‘Vaccine nationalism is wrong way to go’ says Nadhim Zahawi
Brendan Clarke-Smith, 40, was given the dose after spending an afternoon volunteering at his local hospital. The MP for Bassetlaw in Nottinghamshire claimed he was inoculated at the end of his shift with a leftover vaccine, which would have been binned if no one had stepped forward to receive it.
Alan Rhodes, Labour leader at Nottinghamshire County Council, said the act was “unforgivable”.
He tweeted: “Shameful queue jumping by the Bassetlaw Conservative MP, putting himself before his elderly and vulnerable constituents.
“This is something that Bassetlaw voters should not forget or forgive.”
Under the Government’s vaccination programme, jabs are limited to priority groups.
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These include the over 80s, over 70s, people classed as extremely clinically vulnerable and frontline health workers.
The decision by Mr Clarke-Smith, who contracted Covid in March, was described as “idiotic” by sources in Whitehall.
Simon Greaves, Labour leader for Bassetlaw District Council, hit out at the lawmaker’s move, pointing to the thousands of constituents who remain on the vaccine waiting list.
He tweeted: “Yesterday a 40yr old man volunteered at a local COVID-1 vaccination centre.
“The man was vaccinated despite thousands of local people on the Govt’s priority list still waiting anxiously and patiently.
“The man was the new Conservative MP for Bassetlaw.”
Social media users were quick to give their take on the row, with many adding to the criticism.
One man said: “I am 72 years old. As a minister, I’m a key worker – one of my roles being to bury the dead.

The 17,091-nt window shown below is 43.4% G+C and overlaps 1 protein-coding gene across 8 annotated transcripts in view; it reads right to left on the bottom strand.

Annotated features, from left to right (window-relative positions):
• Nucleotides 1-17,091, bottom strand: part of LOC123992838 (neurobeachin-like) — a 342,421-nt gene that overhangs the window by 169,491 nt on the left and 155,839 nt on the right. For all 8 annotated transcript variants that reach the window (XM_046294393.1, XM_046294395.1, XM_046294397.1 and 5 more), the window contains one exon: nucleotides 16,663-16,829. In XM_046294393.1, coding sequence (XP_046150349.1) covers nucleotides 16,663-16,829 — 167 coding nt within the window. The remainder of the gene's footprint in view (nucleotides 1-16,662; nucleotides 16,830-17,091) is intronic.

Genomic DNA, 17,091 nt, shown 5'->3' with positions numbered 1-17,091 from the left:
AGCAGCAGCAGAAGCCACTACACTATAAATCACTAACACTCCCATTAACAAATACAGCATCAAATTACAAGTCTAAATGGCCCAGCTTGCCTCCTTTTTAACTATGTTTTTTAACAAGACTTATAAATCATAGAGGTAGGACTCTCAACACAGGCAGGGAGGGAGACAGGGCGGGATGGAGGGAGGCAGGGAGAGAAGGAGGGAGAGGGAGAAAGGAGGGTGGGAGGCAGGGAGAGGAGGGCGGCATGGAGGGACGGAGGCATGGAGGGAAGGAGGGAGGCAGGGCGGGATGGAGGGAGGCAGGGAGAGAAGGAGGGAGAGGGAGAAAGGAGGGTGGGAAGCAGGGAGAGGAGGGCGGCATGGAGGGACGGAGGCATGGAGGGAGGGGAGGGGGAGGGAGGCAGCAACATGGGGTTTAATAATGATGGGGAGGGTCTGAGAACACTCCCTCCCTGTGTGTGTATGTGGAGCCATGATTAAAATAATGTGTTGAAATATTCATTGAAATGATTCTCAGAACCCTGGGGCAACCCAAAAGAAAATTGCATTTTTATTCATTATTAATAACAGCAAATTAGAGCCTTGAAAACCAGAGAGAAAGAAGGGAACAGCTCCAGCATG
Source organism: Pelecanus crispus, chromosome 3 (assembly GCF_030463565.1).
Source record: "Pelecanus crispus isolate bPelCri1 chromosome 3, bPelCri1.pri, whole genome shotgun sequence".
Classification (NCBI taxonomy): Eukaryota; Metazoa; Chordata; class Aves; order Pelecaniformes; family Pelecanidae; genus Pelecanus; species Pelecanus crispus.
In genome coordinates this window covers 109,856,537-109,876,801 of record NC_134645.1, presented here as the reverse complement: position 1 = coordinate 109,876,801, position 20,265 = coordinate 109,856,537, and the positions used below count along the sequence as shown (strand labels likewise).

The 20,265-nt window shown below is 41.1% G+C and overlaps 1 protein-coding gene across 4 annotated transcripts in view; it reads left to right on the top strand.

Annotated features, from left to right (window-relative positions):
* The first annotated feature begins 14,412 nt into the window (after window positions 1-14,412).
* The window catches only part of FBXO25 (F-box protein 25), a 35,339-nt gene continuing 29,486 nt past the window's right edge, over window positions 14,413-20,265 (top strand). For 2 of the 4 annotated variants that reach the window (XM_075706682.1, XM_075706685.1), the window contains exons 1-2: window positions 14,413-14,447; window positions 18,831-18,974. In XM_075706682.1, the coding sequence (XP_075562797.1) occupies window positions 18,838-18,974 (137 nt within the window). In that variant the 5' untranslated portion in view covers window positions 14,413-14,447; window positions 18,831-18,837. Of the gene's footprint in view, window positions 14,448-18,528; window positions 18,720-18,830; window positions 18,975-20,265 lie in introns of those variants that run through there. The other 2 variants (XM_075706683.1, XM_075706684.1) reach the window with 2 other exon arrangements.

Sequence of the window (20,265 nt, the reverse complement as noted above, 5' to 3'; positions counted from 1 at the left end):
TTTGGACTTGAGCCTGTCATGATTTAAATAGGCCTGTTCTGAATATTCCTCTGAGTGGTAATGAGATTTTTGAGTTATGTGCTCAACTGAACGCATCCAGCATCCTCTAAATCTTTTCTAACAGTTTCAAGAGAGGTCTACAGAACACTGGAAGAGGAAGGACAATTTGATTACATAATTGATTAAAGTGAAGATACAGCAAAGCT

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“As such, I could ask to be vaccinated with the over 80s in my town next week. I will not.
“There are people more vulnerable than I. One of them is not the MP for Bassetlaw.”
However, despite the flurry of criticism, some people said they would feel safer if those administering the jab had first been given it themselves.
Mr Clarke-Smith stood by his decision to be vaccinated by a fellow volunteer.
He said: “I have just started volunteering at a local vaccination centre in my constituency.
“At the end of the day of volunteering there were some leftover vaccinations and rather than letting them go to waste they offered me a vaccination so I don’t put people at risk while continuing to volunteer.”
On Friday he posted a photo of himself being jabbed on Facebook.
He wrote: “Some have suggested that politicians should test them out first – although they are usually the same people who then say politicians get preferential treatment, so I suppose it’s difficult to win!”
Meanwhile, fellow Tory MP Nadhim Zahawi has revealed his uncle passed away from the virus while waiting for a coronavirus vaccine.
During an interview with ITV’s Good Morning Britain on Tuesday, the vaccine minister was pressed on the Government’s efforts to combat the pandemic as UK death surpassed 100,000.
He said: “I lost my uncle last week to Covid.”
He added: “It is grim and horrible but our way out of this is the vaccination programme and it makes me angry but it makes me determined to make sure we vaccinate the most vulnerable people in our country, protect them as quickly as possible and then protect the whole nation.”
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